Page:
Island At High-Tide

No Man Is An Island

No man is an island,
Entire of itself,
Every man is a piece of the continent,
A part of the main.
If a clod be washed away by the sea,
As well as if a promontory were.
As well as if a manor of thy friend’s,
Or of thine own were:
Any man’s death diminishes me,
Because I am involved in mankind,
And therefore never send to know for whom the bell tolls;
It tolls for thee.

by: John Donne

Islands have represented many things in literature – an identity of belonging, association and connectivity. It represents a part of the whole — with communion. But it can be a lonely place.  By definition, an island, by nature is a place where one feels little comes and no one goes, surrounded by endless bodies of water.  On the other hand, we see islands as a picture of life, full of fresh fruit, new beginnings and great adventure.  And then, from my generation, the island became home to castaways after a three-hour tour!

Even so, an island is still an island — separate, withdrawn, self-sufficient and self-reliant.  When man adopts this identity, he becomes the one for whom all things are determined.  It’s an incredibly dangerous place to live and yet, so many, with great debate, live on such a place.  I know, I’ve been there!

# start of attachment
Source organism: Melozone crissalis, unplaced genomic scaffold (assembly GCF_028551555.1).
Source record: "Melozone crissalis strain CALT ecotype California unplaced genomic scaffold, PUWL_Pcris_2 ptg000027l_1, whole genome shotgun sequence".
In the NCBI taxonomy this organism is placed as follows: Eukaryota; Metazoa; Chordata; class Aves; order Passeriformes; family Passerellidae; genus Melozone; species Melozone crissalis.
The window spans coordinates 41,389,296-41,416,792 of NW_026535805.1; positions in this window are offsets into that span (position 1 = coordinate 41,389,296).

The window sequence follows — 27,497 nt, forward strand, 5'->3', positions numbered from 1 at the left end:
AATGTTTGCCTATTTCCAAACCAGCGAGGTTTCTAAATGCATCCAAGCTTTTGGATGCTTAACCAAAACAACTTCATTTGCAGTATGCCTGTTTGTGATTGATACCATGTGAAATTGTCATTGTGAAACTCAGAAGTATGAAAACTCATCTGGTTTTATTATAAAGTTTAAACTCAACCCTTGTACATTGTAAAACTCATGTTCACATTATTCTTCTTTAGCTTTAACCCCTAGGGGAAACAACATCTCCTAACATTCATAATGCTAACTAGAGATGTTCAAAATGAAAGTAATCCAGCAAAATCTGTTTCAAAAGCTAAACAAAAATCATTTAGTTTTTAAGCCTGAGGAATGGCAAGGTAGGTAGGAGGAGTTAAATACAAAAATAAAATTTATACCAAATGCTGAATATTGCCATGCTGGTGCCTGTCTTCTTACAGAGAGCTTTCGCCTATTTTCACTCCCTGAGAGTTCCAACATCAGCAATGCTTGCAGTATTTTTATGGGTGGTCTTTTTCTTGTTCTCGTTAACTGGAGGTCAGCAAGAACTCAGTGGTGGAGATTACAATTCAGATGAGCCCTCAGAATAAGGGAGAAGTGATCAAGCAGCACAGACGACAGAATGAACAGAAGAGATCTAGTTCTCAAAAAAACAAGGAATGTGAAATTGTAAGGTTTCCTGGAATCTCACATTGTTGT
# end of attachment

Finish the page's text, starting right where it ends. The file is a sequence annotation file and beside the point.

My island, like everyone’s island, was unique.  Constructed to fit the very nature of things and designed to defend the best of presumption.  However, most of my life it never appeared as an island to most, with the exception of those close to me.   The mirage, (those things untrue) created an illusion to most that my world was connected, sensible and for all intents and purposes – perfect.  And when the mirage faded and the tides rose high I retreated, much like a funnel-web spider at the sign of danger.  Except for me, my retreat was my kingdom, my fortress, my island at high tide.  It was in this place of refuge no one could touch, no one could harm, pride reigned supreme and arrogance was the air in which I breathed.

Like any island, high-tide is expected.  With the ebb and flow of the moon, the seas rise and fall.  And life mirrors such events.  But when the weather creates unusual depths and the storms of life create catastrophes, the house once built on sand stands everything to lose.  The kingdom falls, no amount of pride sustains and the air once thick with arrogance becomes drenched with humility.

How grateful I am of God’s bedrock!  When the waters retreat, the palace of pride falls and the light of the Son shines the freshness of life — where the streams of living water run — and re-hydrates the once sapped soul with the breath of Life under the shadow of the Cross!  Amazing grace!

For the grace of God has appeared that offers salvation to all people.  It teaches us to say “NO” to ungodliness and worldly passions, and to live self-controlled, upright and godly lives in this present age, while we wait fo the blessed hope — the appearing of the glory of our great God and Savior, Jesus Christ, who gave himself for us to redeem us from all wickedness and to purify for himself a people that are his very own, eager to do what is good.    Titus 2:11-14

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